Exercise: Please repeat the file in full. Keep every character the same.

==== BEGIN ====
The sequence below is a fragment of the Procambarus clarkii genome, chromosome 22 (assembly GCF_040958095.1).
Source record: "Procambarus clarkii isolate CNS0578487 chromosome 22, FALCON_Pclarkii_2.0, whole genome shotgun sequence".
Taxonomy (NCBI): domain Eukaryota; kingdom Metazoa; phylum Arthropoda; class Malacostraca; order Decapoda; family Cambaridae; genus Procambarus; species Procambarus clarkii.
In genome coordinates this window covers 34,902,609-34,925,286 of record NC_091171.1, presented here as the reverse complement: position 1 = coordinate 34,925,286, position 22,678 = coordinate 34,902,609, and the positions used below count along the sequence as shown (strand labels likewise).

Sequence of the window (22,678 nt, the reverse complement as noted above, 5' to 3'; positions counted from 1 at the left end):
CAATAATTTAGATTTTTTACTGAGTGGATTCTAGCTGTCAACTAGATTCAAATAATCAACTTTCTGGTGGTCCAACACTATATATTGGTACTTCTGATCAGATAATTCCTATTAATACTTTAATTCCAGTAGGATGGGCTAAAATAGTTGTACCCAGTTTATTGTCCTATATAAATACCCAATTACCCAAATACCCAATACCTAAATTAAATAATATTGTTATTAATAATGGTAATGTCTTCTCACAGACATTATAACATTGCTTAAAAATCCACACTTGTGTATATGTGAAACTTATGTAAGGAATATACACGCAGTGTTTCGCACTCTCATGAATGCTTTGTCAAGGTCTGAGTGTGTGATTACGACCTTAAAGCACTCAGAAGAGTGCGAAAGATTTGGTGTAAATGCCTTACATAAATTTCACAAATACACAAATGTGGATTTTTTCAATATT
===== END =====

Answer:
The sequence below is a fragment of the Procambarus clarkii genome, chromosome 22 (assembly GCF_040958095.1).
Source record: "Procambarus clarkii isolate CNS0578487 chromosome 22, FALCON_Pclarkii_2.0, whole genome shotgun sequence".
Taxonomy (NCBI): domain Eukaryota; kingdom Metazoa; phylum Arthropoda; class Malacostraca; order Decapoda; family Cambaridae; genus Procambarus; species Procambarus clarkii.
In genome coordinates this window covers 34,902,609-34,925,286 of record NC_091171.1, presented here as the reverse complement: position 1 = coordinate 34,925,286, position 22,678 = coordinate 34,902,609, and the positions used below count along the sequence as shown (strand labels likewise).

Sequence of the window (22,678 nt, the reverse complement as noted above, 5' to 3'; positions counted from 1 at the left end):
CAATAATTTAGATTTTTTACTGAGTGGATTCTAGCTGTCAACTAGATTCAAATAATCAACTTTCTGGTGGTCCAACACTATATATTGGTACTTCTGATCAGATAATTCCTATTAATACTTTAATTCCAGTAGGATGGGCTAAAATAGTTGTACCCAGTTTATTGTCCTATATAAATACCCAATTACCCAAATACCCAATACCTAAATTAAATAATATTGTTATTAATAATGGTAATGTCTTCTCACAGACATTATAACATTGCTTAAAAATCCACACTTGTGTATATGTGAAACTTATGTAAGGAATATACACGCAGTGTTTCGCACTCTCATGAATGCTTTGTCAAGGTCTGAGTGTGTGATTACGACCTTAAAGCACTCAGAAGAGTGCGAAAGATTTGGTGTAAATGCCTTACATAAATTTCACAAATACACAAATGTGGATTTTTTCAATATT